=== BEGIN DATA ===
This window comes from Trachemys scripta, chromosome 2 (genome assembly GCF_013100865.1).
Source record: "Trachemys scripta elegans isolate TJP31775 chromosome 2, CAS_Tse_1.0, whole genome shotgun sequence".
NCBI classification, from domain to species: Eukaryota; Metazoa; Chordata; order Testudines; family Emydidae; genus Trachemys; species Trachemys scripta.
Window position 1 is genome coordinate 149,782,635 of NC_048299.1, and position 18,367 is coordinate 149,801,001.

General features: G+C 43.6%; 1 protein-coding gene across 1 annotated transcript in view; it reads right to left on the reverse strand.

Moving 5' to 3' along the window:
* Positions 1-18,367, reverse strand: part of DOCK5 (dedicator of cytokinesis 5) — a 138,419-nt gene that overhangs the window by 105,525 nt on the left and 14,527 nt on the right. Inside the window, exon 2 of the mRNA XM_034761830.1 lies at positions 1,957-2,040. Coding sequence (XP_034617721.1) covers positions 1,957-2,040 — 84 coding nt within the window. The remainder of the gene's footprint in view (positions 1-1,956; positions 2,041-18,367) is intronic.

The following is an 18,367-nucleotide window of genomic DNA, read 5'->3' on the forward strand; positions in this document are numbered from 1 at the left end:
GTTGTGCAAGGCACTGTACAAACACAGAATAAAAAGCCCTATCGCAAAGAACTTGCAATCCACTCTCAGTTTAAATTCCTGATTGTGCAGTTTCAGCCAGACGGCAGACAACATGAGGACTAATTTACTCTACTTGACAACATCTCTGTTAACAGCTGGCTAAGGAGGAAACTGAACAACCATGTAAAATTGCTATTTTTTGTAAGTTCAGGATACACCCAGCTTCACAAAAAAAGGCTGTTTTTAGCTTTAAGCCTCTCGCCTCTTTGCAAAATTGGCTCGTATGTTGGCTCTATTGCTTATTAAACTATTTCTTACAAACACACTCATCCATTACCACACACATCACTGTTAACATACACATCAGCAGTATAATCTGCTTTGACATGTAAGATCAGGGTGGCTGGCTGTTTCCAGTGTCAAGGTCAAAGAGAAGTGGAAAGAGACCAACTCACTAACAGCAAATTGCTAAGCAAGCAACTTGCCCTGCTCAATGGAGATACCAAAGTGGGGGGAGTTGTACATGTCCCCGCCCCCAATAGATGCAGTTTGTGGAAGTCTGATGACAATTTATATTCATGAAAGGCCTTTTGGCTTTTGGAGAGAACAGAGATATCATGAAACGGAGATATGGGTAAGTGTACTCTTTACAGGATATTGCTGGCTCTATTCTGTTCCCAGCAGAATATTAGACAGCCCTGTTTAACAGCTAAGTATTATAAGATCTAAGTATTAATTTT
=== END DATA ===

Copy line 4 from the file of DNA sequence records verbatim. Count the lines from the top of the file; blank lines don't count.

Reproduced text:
Window position 1 is genome coordinate 149,782,635 of NC_048299.1, and position 18,367 is coordinate 149,801,001.